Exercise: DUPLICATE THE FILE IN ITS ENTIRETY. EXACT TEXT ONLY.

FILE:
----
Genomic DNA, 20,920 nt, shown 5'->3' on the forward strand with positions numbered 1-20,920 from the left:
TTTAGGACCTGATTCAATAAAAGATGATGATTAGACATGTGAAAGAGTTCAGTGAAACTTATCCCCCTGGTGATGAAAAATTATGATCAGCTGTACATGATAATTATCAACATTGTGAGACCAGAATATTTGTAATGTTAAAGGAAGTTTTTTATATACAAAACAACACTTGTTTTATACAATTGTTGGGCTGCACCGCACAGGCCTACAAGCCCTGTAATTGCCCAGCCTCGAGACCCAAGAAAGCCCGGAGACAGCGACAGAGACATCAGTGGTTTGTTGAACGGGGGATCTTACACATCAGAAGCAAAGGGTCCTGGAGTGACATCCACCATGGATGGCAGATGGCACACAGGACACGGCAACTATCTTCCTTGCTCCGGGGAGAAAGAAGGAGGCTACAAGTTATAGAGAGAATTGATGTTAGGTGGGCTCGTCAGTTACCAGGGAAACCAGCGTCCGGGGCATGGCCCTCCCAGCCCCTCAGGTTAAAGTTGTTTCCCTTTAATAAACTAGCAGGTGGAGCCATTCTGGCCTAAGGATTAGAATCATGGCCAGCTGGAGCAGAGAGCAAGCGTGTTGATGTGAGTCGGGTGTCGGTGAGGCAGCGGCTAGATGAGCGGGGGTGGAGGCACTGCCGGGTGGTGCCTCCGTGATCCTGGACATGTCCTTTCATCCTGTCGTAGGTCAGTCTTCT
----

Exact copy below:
Genomic DNA, 20,920 nt, shown 5'->3' on the forward strand with positions numbered 1-20,920 from the left:
TTTAGGACCTGATTCAATAAAAGATGATGATTAGACATGTGAAAGAGTTCAGTGAAACTTATCCCCCTGGTGATGAAAAATTATGATCAGCTGTACATGATAATTATCAACATTGTGAGACCAGAATATTTGTAATGTTAAAGGAAGTTTTTTATATACAAAACAACACTTGTTTTATACAATTGTTGGGCTGCACCGCACAGGCCTACAAGCCCTGTAATTGCCCAGCCTCGAGACCCAAGAAAGCCCGGAGACAGCGACAGAGACATCAGTGGTTTGTTGAACGGGGGATCTTACACATCAGAAGCAAAGGGTCCTGGAGTGACATCCACCATGGATGGCAGATGGCACACAGGACACGGCAACTATCTTCCTTGCTCCGGGGAGAAAGAAGGAGGCTACAAGTTATAGAGAGAATTGATGTTAGGTGGGCTCGTCAGTTACCAGGGAAACCAGCGTCCGGGGCATGGCCCTCCCAGCCCCTCAGGTTAAAGTTGTTTCCCTTTAATAAACTAGCAGGTGGAGCCATTCTGGCCTAAGGATTAGAATCATGGCCAGCTGGAGCAGAGAGCAAGCGTGTTGATGTGAGTCGGGTGTCGGTGAGGCAGCGGCTAGATGAGCGGGGGTGGAGGCACTGCCGGGTGGTGCCTCCGTGATCCTGGACATGTCCTTTCATCCTGTCGTAGGTCAGTCTTCT